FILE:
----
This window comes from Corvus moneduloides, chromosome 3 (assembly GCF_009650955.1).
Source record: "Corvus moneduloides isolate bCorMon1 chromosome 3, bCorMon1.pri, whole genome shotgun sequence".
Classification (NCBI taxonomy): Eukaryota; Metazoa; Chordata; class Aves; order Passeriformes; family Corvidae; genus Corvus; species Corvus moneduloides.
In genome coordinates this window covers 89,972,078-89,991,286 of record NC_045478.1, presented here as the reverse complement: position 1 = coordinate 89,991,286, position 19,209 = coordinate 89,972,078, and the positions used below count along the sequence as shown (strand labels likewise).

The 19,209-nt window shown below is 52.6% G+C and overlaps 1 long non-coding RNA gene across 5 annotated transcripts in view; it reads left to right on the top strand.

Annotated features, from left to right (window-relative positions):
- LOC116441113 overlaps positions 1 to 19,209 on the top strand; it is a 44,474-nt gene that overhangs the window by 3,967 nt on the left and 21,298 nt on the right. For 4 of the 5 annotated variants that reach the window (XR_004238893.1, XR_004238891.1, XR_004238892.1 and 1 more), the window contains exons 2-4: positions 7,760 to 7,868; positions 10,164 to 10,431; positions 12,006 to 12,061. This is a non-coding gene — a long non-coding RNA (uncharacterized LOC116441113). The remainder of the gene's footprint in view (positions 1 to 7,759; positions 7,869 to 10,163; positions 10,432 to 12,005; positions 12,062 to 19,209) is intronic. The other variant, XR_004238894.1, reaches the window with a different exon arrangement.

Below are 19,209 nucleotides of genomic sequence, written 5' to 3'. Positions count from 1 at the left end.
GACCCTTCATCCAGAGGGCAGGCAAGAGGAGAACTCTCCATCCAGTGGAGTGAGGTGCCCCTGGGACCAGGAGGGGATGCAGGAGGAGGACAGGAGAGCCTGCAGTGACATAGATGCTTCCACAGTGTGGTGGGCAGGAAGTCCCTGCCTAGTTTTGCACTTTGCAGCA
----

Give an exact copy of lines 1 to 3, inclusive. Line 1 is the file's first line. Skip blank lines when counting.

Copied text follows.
This window comes from Corvus moneduloides, chromosome 3 (assembly GCF_009650955.1).
Source record: "Corvus moneduloides isolate bCorMon1 chromosome 3, bCorMon1.pri, whole genome shotgun sequence".
Classification (NCBI taxonomy): Eukaryota; Metazoa; Chordata; class Aves; order Passeriformes; family Corvidae; genus Corvus; species Corvus moneduloides.